French winegrowers face poorest harvest since 1945:

France’s winegrowers are preparing for their poorest harvest in decades after frosty weather in April devastated vineyards, with many fearing they will be unable to meet market demand.

Winegrowers in France have finished harvesting their grapes to produce wine for 2017. Yet many fear they will be unable to satisfy market demand after their vineyards perished during the April frosts. Jérôme Despey, head of a governmental wine advisory board at FranceAgriMer, said this year’s harvest will be “the smallest since 1945”.

“At harvests everywhere, in places where we thought there would be a little less, there’s a lot less,” Despey said at a news conference in August. . . 

 


Rural round-up

September 7, 2017

The leap from farming to cheese:

The Berry family’s journey from farming to specialty cheese began in 1987.

Such a leap was triggered by a huge upheaval in our rural communities. In 1984 all farming subsidies were removed, product prices halved and interest rates ballooned to 23-24%.

When Rob Muldoon was voted out Roger Douglas and Labour inherited a broken economy. ‘Rogernomics’ and the ‘free economy’ were born, which crippled our rural communities resulting in many farmers leaving the land and numerous farmer suicides.

In our case, North Otago had the added challenge of crippling droughts. We had a pretty large farming operation, which included a high country run and two down land properties. I decided the former could stay as it was, while the down country farms would be used for cropping and stock trading. . . 

A very good move – Pam Tipa:

Any initiative that helps train health professionals ready and willing to work in rural communities is good, says Michelle Thompson, chief executive of Rural Health Alliance Aotearoa New Zealand (RHAANZ).

The Government announced last week a plan to establish a school of rural medicine within the next three years to train doctors for rural and regional areas.

Two proposals are now before the Government: one from the University of Waikato and the Waikato DHB, the other a joint proposal by the Otago and Auckland medical schools. . .

Rural-community-fights-for-cell-phone-and-internet-connection – Kate Taylor:

As the traveller turns off State Highway 2 at Oringi, south of Dannevirke, the cellphone coverage hovers around three or four bars. Further down the road they start to disappear and have gone completely 10 minutes later when the Manawatu River bridge is crossed and the road winds towards Kumeroa.

This isn’t unusual for thousands of rural roads around the country. Farmers all over New Zealand put up with landlines reminiscent of the 1980s and satellite broadband costing a small fortune. . .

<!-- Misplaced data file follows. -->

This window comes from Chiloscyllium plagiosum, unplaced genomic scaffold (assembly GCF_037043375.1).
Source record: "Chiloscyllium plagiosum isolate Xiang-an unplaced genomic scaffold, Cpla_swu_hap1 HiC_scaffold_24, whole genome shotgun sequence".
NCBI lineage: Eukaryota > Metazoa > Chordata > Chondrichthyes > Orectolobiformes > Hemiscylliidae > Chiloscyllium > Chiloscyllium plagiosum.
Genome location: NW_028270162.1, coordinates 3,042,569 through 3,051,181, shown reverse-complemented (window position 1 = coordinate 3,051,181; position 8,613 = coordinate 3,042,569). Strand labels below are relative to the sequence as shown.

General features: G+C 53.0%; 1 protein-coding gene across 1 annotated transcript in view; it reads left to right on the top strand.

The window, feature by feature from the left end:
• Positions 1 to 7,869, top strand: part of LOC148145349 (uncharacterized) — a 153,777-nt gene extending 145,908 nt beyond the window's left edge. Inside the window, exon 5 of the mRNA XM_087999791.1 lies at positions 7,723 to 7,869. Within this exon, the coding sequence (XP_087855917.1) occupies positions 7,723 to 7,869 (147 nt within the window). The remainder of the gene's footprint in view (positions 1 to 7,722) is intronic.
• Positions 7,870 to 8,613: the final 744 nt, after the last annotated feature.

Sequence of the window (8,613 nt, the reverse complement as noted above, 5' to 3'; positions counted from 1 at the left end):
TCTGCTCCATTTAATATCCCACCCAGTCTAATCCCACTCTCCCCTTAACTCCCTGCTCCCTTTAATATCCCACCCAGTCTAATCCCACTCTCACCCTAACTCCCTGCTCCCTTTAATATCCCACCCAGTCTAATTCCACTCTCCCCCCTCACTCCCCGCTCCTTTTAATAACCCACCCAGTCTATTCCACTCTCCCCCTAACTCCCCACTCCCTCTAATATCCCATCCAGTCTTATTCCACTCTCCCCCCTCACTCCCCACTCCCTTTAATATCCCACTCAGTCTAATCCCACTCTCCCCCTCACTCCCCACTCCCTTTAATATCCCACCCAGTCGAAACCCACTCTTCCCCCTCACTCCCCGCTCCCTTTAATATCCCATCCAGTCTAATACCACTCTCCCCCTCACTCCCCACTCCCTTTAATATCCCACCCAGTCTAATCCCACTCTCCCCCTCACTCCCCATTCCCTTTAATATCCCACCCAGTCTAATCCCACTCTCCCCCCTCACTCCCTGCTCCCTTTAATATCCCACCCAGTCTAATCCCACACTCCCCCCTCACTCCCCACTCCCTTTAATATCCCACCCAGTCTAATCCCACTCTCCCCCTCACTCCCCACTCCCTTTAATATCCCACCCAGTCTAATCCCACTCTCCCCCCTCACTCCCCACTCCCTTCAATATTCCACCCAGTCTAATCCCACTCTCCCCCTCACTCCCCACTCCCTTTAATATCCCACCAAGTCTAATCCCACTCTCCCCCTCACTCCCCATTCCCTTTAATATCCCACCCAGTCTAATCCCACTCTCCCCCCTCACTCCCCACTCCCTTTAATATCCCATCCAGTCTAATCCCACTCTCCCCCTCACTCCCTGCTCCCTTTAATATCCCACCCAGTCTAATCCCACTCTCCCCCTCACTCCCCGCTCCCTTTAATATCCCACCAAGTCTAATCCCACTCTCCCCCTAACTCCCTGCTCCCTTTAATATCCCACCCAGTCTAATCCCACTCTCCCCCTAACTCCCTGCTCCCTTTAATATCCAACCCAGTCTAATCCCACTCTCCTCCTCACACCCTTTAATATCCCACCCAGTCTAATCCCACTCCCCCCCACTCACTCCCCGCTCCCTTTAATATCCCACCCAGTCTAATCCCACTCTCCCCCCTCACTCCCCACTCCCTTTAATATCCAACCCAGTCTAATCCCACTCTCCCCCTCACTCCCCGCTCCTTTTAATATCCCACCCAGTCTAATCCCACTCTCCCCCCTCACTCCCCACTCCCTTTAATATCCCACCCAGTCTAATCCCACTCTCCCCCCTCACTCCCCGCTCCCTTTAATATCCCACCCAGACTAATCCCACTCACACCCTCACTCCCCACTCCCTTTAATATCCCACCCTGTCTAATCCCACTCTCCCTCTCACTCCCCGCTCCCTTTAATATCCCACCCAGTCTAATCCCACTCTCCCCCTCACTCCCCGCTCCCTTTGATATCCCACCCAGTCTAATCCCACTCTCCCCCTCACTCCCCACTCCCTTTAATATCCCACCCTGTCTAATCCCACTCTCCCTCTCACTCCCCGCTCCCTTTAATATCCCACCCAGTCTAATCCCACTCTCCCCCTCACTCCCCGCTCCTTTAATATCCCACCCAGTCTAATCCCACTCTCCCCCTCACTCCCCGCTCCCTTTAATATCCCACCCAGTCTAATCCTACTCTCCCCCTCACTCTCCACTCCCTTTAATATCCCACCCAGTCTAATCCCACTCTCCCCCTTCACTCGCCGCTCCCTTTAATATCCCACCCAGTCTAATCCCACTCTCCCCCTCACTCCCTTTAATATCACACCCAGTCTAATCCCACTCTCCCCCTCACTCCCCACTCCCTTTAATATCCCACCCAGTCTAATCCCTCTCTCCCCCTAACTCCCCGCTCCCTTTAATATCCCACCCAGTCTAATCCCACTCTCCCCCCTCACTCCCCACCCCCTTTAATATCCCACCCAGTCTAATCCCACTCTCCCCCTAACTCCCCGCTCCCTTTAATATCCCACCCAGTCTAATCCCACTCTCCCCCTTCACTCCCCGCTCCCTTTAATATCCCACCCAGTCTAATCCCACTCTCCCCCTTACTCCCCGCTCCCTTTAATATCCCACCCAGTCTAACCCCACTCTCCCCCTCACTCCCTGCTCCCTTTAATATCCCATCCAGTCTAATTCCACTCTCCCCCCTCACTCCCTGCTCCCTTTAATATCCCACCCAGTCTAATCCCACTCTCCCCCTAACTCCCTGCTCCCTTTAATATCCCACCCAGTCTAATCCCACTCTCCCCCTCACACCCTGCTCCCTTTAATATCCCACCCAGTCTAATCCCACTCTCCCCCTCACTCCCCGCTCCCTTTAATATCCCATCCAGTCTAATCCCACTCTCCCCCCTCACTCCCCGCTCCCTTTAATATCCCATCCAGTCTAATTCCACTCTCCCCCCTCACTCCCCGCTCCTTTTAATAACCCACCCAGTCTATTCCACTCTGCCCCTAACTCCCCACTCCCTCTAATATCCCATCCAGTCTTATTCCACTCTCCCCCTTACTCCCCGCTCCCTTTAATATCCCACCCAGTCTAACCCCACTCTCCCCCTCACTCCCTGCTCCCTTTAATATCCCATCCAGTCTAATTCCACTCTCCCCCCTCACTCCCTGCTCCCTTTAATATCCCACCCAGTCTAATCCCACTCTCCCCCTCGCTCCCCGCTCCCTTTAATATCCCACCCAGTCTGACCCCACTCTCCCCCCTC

Becoming Kiwi: A Filipino with a passion for farming – Deena Coster:

For Joseph Domingo, Taranaki has given him the chance to live his dream.

Born and raised in the Philippines, Domingo made the difficult decision to leave his homeland shortly after he completed his tertiary education in animal science.

It was a choice driven by economics and a desire for seek out new opportunities.  

Domingo said competition for jobs in the Philippines is fierce and a university education doesn’t guarantee work in a country with a population of 103 million people. Only about 60 per cent of tertiary educated people get work there, he said.

“The best opportunity for me and my family was to move overseas.” . . 

‘Justifiable milk price increase must be passed back to farmers’ – Sylvester Phelan:

Yesterday’s GDT (Global Dairy Trade) auction has again demonstrated the continuing strength of butterfat prices, with the butter price up 3.8% and AMF (Anhydrous Milk Fat) up 3.6%, according to the IFA’s (Irish Farmers’ Association’s) National Dairy Committee Chairman, Sean O’Leary.

Taken together with continued strong European market return trends, it is clear that a price increase on August milk of at least 1c/L is fully justified, the chairman stated. . . 

Nursery’s charitable trust thrilled with Ballance Farm Environment Awards involvement

Just to be a finalist was an absolute thrill for Gary and Adrienne Dalton and the Te Whangai Trust in this year’s Auckland Ballance Farm Environment Awards.

Winning the region’s Hill Laboratories Harvest Award made it even sweeter, Gary says. . .

Why my husband is head of the family – Louise Giltrap:

After being called sexist, Louise Giltrap feels the need to explain what she really feels about her husband’s place in the family.

 My last column about how women cope with stress struck a chord with a lot of people. Rural women out on the farm everyday especially identified with it.

Men read it and said it was like having a penny drop for them. Their wives had been telling them, but all of a sudden it made sense.

The bit some people got up in my grille about was what I said to the men out there, “You are the heads of our families.”

That’s just my opinion. Even though I’m headstrong and opinionated and have my roles within our agribusiness, Geoff is the head of our family. . . 


Rural round-up

December 12, 2016

Alliance manager connected with land – Sally Rae:

Agriculture is in Heather Stacy’s veins, both personally and professionally.

Ms Stacy started work last month in the newly created role of general manager, livestock and shareholder services, at Alliance Group.

Brought up on a dairy farm in Gippsland, a major Australian dairy region east of Melbourne, she had always had a sense of adventure.

“Throughout my life and career, I’ve done a lot of different things,” she said. . . 

Driftwood puts sculptor in her happy place:

Meet Zeus, possibly the quietest stag in Otago.

He is also cheap to keep, does not require feeding and is proving quite a drawcard on his roadside location near Karitane.